What do you do and where do you come from?
I work as a unit manager at Warwick House, which is one of the Council’s care homes.
The home is divided into two parts. At Warwick House we provide respite care for the elderly, as well as social-care step down beds which help vulnerable people who have just left hospital. There is also Bonsall View, which is a discreet unit providing respite care for young adults with profound and complex learning disabilities.
I’ve been at the Council since 1987, when I started working at The Knoll Hostel in Normanton. I’d always wanted to work with people with learning difficulties so in many ways it was my dream job. I haven’t looked back since.
How did you end up in your current role?
I’ve been in my current role for six years, but I’ve always worked with vulnerable people my entire career. My first job was at the Derbyshire Children’s Hospital, before becoming a nursing assistant in a psychiatric hospital.
I started working in residential social care almost thirty years ago and have done all my training on the job. I discovered early on that I was able to establish a strong and meaningful connection with the residents, which was tremendously rewarding.
Over the years I’ve taken on a number of additional roles. I’m Derby City Council’s Dignity Champion, which means I’m responsible for encouraging employees across the authority to think about their responsibilities to those in our care.
I also sit on a number of boards that aim to improve the services we provide to people in care, including our Shared Lives Panel and Customer Inclusion Group. It’s great to be involved at both an operational and strategic level.
So talk me through a typical day at Warwick House?
No two days are ever the same, but I’ll do my best to describe my routine.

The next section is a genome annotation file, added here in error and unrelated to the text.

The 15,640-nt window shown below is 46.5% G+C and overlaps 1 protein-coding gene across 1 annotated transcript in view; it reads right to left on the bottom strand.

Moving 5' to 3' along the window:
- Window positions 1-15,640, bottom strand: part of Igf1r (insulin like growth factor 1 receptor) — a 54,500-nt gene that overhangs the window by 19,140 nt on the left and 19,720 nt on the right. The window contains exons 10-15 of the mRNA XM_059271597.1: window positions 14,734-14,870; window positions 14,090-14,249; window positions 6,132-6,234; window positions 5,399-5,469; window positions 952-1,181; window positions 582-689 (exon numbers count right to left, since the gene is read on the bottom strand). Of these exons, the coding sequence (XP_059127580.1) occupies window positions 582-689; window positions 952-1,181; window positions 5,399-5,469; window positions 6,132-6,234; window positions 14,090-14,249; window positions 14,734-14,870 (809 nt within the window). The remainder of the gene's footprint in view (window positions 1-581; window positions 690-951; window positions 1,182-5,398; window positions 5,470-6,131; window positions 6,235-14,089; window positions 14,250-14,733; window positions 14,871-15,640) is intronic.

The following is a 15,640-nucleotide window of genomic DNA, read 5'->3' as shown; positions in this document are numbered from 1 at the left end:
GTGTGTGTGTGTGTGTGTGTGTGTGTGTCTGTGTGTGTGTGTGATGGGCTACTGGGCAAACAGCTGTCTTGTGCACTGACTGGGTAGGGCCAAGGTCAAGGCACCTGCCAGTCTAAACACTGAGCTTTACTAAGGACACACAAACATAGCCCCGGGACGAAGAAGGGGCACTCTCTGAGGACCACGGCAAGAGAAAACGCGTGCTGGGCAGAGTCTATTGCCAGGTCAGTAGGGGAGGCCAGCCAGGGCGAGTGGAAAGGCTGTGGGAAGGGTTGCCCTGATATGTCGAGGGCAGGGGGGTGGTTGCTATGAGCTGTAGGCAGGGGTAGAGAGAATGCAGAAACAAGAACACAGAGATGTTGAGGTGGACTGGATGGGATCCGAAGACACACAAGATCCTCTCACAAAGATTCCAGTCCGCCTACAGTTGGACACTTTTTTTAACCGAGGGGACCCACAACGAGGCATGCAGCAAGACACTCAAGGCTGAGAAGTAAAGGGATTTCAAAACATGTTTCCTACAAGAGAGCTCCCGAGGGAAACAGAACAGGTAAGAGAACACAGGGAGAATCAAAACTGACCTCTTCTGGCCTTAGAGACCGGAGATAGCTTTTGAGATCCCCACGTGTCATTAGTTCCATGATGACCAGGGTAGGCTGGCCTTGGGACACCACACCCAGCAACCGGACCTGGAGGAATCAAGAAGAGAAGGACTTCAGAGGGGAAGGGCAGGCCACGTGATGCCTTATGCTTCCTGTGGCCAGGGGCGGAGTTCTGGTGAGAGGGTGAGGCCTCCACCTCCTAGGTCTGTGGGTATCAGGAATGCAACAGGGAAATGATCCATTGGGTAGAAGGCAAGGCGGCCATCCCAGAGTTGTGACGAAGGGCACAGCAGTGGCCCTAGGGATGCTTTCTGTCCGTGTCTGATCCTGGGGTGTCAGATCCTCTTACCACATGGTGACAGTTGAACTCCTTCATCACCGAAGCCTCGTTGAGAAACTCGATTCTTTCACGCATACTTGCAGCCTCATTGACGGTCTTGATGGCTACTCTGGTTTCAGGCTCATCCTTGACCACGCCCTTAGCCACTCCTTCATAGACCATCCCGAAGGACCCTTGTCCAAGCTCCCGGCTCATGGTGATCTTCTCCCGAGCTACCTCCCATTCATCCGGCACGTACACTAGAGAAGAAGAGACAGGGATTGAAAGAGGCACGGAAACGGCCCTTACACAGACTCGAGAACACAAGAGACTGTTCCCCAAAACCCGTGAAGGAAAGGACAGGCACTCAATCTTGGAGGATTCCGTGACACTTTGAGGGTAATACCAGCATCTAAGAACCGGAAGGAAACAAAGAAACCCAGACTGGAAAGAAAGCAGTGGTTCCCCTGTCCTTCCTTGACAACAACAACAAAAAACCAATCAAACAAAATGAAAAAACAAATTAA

I like to get to work for 6.45am so I get an opportunity to see the night staff before the end of their shift. I’ll then sit in on the handover so I can get up to speed with any issues that might have happened overnight.
After that, I’m typically on-call in Bonsall View helping the young people to get ready for school or college. I’ll then help serve breakfast in Warwick House where I get an opportunity engage with residents and meet any new arrivals.
It’s a really important part of the day because I want the customers to see me as a friendly and approachable face should they have any problems.
Once the residents are settled I’ll have a chance to check my emails, then the rest of the day is usually taken up with supervisions and meetings with staff.
What is the most rewarding thing about working with people with learning disabilities?
It’s about giving vulnerable people a better quality of life. Many of the residents at Warwick House have worked hard their whole lives, so deserve to be treated with dignity and respect now they need our care.
In Bonsall View, I get to work with some inspiring and talented young people who should be given a voice. Too often people with learning disabilities are treated as second class citizens, so it’s very rewarding to help them lead happy and independent lives wherever possible.
It’s Dignity Action Day this week – why is Dignity in Care so important?
Lots of people might only think about dignity in care when they are confronted with the prospect of a loved one requiring care or support. We want to change that.
Dignity Action Day is about doing something nice for those in care or who receive care services. It’s also a chance to raise awareness about issues like loneliness and isolation, which affect thousands of elderly people in the UK and can have a serious impact on health and wellbeing.
How can the public help raise awareness about Dignity in Care and what can they do to support Dignity Action Day?
Together with our partners, we are hosting a week of events at the Council House and across care homes and day services in the city.
We are also asking as many people as possible to become Dignity Champions. It takes five minutes to register and doesn’t require you to attend any meetings.
By becoming a Champion, it shows that you believe that Dignity in Care is a basic human right and that you will challenge poor care where you encounter it and act as a role model to others.
This week, if you know someone who is in care, has a disability or that lives alone, why not pay them a visit to see how they are getting on? Small gestures can mean a lot and you might just make somebody’s day.